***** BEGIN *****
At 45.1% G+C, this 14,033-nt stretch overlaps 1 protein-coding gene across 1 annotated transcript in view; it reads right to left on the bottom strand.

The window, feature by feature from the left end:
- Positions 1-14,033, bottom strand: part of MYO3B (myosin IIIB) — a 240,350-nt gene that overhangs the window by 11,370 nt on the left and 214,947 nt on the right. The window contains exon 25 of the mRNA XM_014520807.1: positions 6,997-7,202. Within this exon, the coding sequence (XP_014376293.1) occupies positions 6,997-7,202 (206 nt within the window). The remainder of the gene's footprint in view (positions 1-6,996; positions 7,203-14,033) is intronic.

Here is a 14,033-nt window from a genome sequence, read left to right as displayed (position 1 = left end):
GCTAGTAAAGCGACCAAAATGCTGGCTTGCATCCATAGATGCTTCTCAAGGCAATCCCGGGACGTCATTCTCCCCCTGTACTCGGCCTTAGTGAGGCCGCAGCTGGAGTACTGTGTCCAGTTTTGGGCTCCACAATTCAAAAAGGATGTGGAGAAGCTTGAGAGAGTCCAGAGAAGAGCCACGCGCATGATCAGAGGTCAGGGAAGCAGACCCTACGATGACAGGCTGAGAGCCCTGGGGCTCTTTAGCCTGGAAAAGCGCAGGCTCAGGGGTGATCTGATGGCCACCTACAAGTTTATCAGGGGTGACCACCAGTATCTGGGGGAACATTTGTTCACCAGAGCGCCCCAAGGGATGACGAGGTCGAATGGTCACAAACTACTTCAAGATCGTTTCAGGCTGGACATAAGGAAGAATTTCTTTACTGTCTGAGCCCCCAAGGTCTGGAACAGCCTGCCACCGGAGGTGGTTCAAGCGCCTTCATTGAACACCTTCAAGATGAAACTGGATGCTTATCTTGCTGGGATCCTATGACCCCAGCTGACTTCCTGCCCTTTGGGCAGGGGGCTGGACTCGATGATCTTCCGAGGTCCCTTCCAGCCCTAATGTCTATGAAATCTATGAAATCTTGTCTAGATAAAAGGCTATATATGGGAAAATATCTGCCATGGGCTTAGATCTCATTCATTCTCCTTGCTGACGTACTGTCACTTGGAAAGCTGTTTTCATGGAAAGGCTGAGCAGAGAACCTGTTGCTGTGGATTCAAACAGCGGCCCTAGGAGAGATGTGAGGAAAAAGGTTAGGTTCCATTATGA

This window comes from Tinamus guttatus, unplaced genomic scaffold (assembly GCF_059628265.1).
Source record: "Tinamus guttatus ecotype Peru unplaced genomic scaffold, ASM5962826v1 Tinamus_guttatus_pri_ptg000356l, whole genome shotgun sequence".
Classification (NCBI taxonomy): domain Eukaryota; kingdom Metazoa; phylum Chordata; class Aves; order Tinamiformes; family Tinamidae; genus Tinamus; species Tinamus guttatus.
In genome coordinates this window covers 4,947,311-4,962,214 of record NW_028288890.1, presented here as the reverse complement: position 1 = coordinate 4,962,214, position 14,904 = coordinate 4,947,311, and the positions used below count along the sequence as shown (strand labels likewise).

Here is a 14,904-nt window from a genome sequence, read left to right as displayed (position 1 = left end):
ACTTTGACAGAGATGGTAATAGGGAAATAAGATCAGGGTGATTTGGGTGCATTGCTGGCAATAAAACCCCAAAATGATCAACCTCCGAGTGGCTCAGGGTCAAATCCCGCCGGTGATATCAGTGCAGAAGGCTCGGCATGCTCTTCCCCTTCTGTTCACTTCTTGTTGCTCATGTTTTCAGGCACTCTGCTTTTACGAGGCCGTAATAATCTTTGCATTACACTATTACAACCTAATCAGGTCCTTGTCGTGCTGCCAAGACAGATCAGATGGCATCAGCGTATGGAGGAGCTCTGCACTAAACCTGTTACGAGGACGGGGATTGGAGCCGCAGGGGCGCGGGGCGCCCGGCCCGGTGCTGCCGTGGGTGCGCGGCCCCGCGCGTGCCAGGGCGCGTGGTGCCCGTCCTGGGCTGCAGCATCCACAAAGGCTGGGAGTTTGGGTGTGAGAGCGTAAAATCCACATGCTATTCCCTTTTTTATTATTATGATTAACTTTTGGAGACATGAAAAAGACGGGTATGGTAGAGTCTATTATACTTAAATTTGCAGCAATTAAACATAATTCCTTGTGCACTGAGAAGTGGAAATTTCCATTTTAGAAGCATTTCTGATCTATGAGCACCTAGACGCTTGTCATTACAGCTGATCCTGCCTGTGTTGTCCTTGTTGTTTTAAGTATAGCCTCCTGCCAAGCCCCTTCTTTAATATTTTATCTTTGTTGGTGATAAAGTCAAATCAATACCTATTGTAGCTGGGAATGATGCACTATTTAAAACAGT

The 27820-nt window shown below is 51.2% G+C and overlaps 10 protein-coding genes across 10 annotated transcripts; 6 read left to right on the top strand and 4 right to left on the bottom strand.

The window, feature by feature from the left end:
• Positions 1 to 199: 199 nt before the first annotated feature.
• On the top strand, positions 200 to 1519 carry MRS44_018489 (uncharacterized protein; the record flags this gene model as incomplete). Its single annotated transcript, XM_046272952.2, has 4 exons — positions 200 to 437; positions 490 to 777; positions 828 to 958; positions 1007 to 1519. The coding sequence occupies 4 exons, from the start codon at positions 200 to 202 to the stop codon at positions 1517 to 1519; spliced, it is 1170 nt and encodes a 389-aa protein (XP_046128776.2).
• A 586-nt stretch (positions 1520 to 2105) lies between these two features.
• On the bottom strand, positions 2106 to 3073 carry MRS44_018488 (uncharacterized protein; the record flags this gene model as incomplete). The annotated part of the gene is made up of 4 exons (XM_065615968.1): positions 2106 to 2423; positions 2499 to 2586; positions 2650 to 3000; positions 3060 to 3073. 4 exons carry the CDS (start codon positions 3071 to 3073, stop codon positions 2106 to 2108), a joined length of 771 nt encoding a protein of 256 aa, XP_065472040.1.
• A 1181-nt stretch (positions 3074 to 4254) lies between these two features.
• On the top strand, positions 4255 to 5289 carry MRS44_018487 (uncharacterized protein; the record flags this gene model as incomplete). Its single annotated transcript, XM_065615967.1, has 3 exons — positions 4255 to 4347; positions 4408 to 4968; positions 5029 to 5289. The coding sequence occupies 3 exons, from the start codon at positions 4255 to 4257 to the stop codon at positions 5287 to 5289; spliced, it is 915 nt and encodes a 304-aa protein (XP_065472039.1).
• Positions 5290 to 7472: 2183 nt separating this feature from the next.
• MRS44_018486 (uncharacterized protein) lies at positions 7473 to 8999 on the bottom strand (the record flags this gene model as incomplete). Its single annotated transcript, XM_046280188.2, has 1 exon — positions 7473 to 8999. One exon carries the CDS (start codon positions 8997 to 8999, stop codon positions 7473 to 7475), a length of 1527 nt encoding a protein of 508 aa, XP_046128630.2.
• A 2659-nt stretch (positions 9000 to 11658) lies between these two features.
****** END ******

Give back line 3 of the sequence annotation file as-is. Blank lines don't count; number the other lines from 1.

- Positions 1-14,033, bottom strand: part of MYO3B (myosin IIIB) — a 240,350-nt gene that overhangs the window by 11,370 nt on the left and 214,947 nt on the right. The window contains exon 25 of the mRNA XM_014520807.1: positions 6,997-7,202. Within this exon, the coding sequence (XP_014376293.1) occupies positions 6,997-7,202 (206 nt within the window). The remainder of the gene's footprint in view (positions 1-6,996; positions 7,203-14,033) is intronic.